Rounding The World – Day 32: Beijing, China

It was the 6am stop at Jiningnan that woke me up as the train went completely still and silent. The sun not quite out though the lights of the station and city were diluting any attempt at seeing the stars. I climbed out of the top bunk clumsily flailing to the floor only to step in the nasty sloshy carpet below me. Darn it, where are those shoes! The prior evening they had given us a free breakfast coupon that was valid from 6:30-7:00a in the dining car. Curious to see what it would be, I got ready for the day and headed over.

The train car was smooth and rolled forward with an ease, the creaking had stopped, the wobbling had stopped, whatever changed at the border was a delightful improvement. I was able to move between the train cars to the dining car without effort, it was smooth and effortless. The dining car was mostly filled when I arrived. Unlike the last Russian one there was no bar, the car was setup with booths much like a Village Inn but with cloth draped over the tables. Unlike the windows in my carriage, these were clean and if for anything else the view was worth the trek.

Breakfast came on a small paper plate and consisted of 3 half slices of toast, a hard boiled egg, and a glass of tea. I think it’s official I am the only one on the planet that doesn’t like tea. Coffee cost 10 Chinese money, which I had none of, so I went without and made my instant coffee back in my suite. The sun had come out and the towering and impressive mountains of China were in full view. Snow capped and magnificent. It killed me that I couldn’t capture their beauty in a photograph through the dirt covered windows.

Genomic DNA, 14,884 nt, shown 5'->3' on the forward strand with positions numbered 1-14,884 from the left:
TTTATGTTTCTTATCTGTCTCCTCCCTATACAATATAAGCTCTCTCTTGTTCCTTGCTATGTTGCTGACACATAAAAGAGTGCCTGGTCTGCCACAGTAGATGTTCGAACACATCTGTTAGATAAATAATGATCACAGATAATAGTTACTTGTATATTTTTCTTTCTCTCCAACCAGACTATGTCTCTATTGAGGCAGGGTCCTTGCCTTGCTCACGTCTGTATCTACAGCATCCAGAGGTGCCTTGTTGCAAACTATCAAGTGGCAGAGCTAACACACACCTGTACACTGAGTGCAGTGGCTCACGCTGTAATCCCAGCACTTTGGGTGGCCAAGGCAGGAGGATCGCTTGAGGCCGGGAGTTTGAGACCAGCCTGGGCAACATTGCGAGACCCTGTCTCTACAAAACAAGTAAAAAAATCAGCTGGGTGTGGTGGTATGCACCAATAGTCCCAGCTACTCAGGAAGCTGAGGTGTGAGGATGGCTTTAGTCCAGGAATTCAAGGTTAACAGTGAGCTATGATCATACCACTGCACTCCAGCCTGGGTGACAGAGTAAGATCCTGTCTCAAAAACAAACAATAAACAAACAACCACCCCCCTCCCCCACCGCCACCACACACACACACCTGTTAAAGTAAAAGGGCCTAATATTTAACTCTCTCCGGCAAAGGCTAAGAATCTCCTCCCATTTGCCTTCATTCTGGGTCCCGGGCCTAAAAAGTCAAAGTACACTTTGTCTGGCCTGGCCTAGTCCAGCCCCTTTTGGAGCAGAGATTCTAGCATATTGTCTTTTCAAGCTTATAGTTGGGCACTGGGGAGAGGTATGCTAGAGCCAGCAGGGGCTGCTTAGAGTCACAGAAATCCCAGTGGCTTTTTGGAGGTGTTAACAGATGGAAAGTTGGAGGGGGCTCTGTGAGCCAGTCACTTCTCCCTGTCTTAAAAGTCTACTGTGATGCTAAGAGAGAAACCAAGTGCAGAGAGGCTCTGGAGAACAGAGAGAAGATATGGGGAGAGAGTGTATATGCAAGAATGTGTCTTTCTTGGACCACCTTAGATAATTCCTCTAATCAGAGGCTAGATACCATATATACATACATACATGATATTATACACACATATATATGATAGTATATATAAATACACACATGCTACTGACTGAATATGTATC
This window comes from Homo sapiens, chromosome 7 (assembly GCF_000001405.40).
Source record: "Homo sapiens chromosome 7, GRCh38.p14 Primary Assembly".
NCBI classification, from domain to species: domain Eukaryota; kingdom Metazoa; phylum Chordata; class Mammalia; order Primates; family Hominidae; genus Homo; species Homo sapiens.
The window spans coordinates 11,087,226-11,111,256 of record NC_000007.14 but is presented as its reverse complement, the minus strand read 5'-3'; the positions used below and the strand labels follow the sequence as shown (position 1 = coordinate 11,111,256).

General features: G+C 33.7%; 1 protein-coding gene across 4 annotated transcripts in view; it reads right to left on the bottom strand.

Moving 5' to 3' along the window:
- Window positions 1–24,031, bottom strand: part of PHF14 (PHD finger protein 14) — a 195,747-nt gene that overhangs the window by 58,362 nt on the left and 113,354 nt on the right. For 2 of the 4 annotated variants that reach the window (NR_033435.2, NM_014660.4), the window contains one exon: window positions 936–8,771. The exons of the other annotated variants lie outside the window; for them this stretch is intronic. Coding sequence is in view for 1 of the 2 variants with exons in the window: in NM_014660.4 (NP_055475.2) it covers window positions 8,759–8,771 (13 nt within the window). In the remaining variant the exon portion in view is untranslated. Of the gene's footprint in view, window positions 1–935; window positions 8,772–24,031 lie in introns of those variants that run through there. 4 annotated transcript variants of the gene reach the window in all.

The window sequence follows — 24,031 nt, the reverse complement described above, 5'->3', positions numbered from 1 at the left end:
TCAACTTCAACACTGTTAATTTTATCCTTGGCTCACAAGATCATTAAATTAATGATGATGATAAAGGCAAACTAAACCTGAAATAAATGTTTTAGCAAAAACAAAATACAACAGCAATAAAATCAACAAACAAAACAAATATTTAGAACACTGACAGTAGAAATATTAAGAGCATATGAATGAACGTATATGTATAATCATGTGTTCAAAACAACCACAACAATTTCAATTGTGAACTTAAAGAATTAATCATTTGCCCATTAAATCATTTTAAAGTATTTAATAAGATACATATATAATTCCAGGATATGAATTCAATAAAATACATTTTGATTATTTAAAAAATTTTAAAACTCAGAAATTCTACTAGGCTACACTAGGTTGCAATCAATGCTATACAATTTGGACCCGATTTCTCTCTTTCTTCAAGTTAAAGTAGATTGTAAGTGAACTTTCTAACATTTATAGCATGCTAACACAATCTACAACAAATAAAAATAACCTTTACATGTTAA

After a bit of window watching, Ian had come back from the lunch buffet and convinced me it was worth trying. A small bowl of rice, a sauce covered ball of squishy unknown meat, and a soft warm-ish green squash of sorts. Back in the carriage the staff were starting to dismantle the suites, removing the linens, curtains, hangers, and cushion covers. With our rooms in full disarray, Ian and I compared travel stories.

Turns out four years ago Ian had been to the same exact igloos I went to in Finland. He was on his way to a 23 day tour of China from the north all the way to the south, including Hong Kong. It sounded amazing. He was the first person I bumped into on a similar length journey with a smaller bag than me, most everyone else had bags larger than a carry-on. We talked about the different travel bag choices, travel locks, and other cool travel gadgets. It was clear I had met my match in minimalist travel as we talked about everything in the context of weight and size.

When the train pulled into the Beijing station, my suite was stripped of all comforts with a wet sloppy floor as they’d removed the mildew carpet. The mountains had been replaced with large apartment buildings crammed tight into the jam-packed city. We all piled off the train and I couldn’t help but feel a bit sad as this symbolized the end of my land journey. What a wild adventure it’s been traveling from Berlin to Beijing over ground, 5,000+ miles. Coolest experience ever!

Having booked a hotel by the airport to make tomorrow’s flight a little easier, I wanted to spend the day checking out the city so I leveraged my Marriott Gold status to finagle the nearby to hold my luggage for the day. Across the street at the W Hotel, one of my favorite chains, I had a real lunch of veggie spring rolls and a glass of Chardonnay while various people in high end outfits scurried around the bar trying to transform it into a runway. Beautiful tall slender people with gorgeous clothing stood around getting primped and primed for the upcoming show.

The subway station was a quick walk and navigating it was relatively easy given how much English was available. I took the train to Tiananmen Square, which drops you off right at the line to the Forbidden Palace. Trailing for what seemed like forever, the sea of people eager to see the palace, I decided to abort the plan. I’d been there a year ago with a functioning camera, so waiting in line, paying a bundle of money, to wander a crowded place without a camera just didn’t seem worth it.